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Afghan female commandos want to fight in MMA

Afghan female commandos want to fight in MMA

Hawa Haidari remembers her most dangerous assignment… She ended up hiding for what seemed like hours in the river.

For six years, Haidari was secretly an Afghan commando, working alongside US Special Forces to locate and identify terrorists during the war in Afghanistan. The dangerous mission was an overnight raid. She and another member of the Female Tactical Platoon snuck into a house in search of a terrorist.

left in the river

Minutes later, Heydari heard a voice over her radio.

“They say: Get out of the house in five minutes or the Taliban will come and… they will shoot you or attack you,” Al-Haidari recalls.

She and her colleague quickly got out of the house and jumped into a large river. Al-Haidari slid on the rocks and drowned in the water, but they remained in the river and called for help via the radio. A helicopter flew over to rescue other members of the expedition, but the sound of the propellers was too loud to be heard by the two women.

Haidari plans for the worst. I was just thinking: If the Taliban comes, what should I do, what should I use [to kill them]? The Taliban never showed up, and in the end the fighters were saved.

Hawa Haidari, left, joins US Special Forces on missions in Afghanistan. (Photo courtesy of Hawa Haidari)

Success through cultural taboos

Because of the conservative Afghan culture, Afghan men did not suspect that Afghan women could bear arms or serve with the army.

Mahnaz Akbari led the Female Platoon Tactical (FTP) as its leader for 10 years and says the taboo against men touching females has also worked in their favour. When the US military raided the home of a suspected terrorist, Akbari says the suspect was giving “his SIM card, phone and passport to the females to hide.” They also hid weapons from female relatives, which, Akbari said, “made the mission a success” once her team searched the women in the house.

Although the missions are over, Akbari is proud of what her platoon has accomplished and believes the team has pushed social norms a little more for all Afghan women and for her home country. “I believe in Afghanistan, every job that a woman does, even if it is a very small one, paves the way for the development of a more democratic society. When women get involved, it is a great opportunity for our country,” she continued.

Members of the Afghan Secret Women's Tactical Platoon meet at the Military Women's Memorial at Arlington Cemetery for the Women, Peace and Security Series in October.  (Caroline Presotti/Voice of America)

Members of the Afghan Secret Women’s Tactical Platoon meet at the Military Women’s Memorial at Arlington Cemetery for the Women, Peace and Security Series in October. (Caroline Presotti/Voice of America)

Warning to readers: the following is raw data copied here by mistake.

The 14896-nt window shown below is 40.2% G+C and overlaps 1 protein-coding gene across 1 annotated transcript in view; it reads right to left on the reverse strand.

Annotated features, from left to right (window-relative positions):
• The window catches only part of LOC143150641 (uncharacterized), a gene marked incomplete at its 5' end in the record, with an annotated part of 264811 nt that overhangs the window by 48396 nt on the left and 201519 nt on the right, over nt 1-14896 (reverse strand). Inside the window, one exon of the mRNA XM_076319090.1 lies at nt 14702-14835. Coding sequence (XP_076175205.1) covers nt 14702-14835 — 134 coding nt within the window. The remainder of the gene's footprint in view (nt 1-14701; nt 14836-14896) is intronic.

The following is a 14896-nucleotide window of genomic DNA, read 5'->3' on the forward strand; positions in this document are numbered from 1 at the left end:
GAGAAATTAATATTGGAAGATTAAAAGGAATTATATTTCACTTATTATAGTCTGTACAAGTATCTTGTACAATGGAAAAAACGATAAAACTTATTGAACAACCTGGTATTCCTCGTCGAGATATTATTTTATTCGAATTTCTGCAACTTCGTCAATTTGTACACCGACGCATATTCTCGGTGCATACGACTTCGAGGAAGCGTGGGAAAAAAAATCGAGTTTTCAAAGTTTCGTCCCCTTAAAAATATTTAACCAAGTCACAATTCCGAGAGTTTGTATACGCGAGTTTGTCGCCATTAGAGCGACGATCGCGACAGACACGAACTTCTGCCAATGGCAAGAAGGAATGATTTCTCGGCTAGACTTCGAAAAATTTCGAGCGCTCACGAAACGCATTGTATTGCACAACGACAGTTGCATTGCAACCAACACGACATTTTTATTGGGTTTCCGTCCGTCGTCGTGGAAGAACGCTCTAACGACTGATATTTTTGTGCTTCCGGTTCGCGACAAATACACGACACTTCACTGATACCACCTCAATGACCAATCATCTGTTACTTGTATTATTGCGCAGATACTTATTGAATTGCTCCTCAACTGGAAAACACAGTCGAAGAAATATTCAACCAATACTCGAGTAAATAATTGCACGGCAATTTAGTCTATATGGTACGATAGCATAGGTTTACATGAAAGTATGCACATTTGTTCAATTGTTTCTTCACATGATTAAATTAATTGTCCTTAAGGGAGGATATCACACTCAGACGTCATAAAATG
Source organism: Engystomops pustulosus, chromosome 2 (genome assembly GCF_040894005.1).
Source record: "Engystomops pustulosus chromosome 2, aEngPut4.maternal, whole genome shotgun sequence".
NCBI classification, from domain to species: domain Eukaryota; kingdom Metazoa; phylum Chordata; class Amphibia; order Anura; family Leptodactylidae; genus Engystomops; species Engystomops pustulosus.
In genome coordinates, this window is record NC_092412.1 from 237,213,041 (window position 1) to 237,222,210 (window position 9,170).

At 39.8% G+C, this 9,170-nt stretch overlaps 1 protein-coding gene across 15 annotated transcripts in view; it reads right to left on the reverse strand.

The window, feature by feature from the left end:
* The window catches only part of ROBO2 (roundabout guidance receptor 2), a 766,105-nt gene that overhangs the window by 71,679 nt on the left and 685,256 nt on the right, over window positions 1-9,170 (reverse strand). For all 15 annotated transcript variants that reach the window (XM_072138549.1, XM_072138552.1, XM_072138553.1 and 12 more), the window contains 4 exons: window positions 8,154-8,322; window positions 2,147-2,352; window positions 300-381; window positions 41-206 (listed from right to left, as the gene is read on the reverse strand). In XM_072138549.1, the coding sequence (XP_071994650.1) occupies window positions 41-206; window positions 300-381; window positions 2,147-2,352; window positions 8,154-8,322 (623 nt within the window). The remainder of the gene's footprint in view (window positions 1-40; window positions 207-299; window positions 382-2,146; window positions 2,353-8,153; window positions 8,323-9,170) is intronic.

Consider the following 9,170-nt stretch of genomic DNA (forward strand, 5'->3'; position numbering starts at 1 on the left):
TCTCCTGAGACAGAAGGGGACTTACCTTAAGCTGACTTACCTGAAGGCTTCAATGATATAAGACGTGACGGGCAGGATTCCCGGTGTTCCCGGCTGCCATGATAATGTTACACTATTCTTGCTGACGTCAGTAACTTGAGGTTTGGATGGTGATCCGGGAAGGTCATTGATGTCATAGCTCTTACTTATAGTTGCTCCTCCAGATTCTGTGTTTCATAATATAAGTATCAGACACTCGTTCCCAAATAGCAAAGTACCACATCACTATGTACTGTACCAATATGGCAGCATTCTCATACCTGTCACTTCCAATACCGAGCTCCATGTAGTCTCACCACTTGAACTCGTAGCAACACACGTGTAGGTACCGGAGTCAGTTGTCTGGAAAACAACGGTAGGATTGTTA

Haidari, Akbari, and 40 other FTP members left Afghanistan for the United States after the Taliban seized power in August 2021. They settled in various parts of the country, and many of them did not see other faction members outside Afghanistan until they gathered in October. Reunion at the Military Women’s Memorial at Arlington National Cemetery in Virginia. The program was sponsored in part by a US Federal Credit Union through a Foundation to assist the FTP in resettlement in American communities.

From commandos fighting the Taliban to fighting immigration

Resettlement is fraught with obstacles as these women face another battle: obtaining immigration status.

The FTP was a secret program funded by the Afghan government under the supervision and training of US forces. So they lack the HR paperwork needed to obtain a Special Immigrant Visa (SIV) that can lead to citizenship.

The Afghanistan Amendment Act will include FTP’s in the SIV group, but the measure has yet to be approved by the US Congress. The platoon entered the country on parole, and some, like Heydari, applied for asylum.

Hawa Haidari exercises in a Washington state gym with the goal of fighting in a ring and being the first Afghan woman to win a mixed martial arts championship.  (Caroline Presotti/Voice of America)

Hawa Haidari exercises in a Washington state gym with the goal of fighting in a ring and being the first Afghan woman to win a mixed martial arts championship. (Caroline Presotti/Voice of America)

A woman can do this.

Haidari lives with her three sisters in a two-bedroom apartment in Spokane, Washington. Her days are filled with English lessons, work at an Asian fast food restaurant, and strength and endurance exercises.

At the gym, she wears oversized pink boxing gloves and spades. She does squats with kettlebells. She climbs ropes. She jumps through an agility workout. Dealing with rope fighting.

The tiny 140 centimeters tall woman who tops the scales with a weight of 46 kilograms has a towering goal.

“I want to be an MMA fighter, fighting with people in the ring,” she said.

Haidari is working to be the first Afghan woman to win a place in mixed martial arts, a sport that combines many techniques.

In her military job, she faced a lot of gender discrimination by Afghan men who asked her to leave the faction. She says she is now free to pursue her new goal.

“In Afghanistan, there are a lot of people who say to women, ‘You have to be at home and you can’t do this, you can’t do that.’ That’s why I want to show them that women can do it.”


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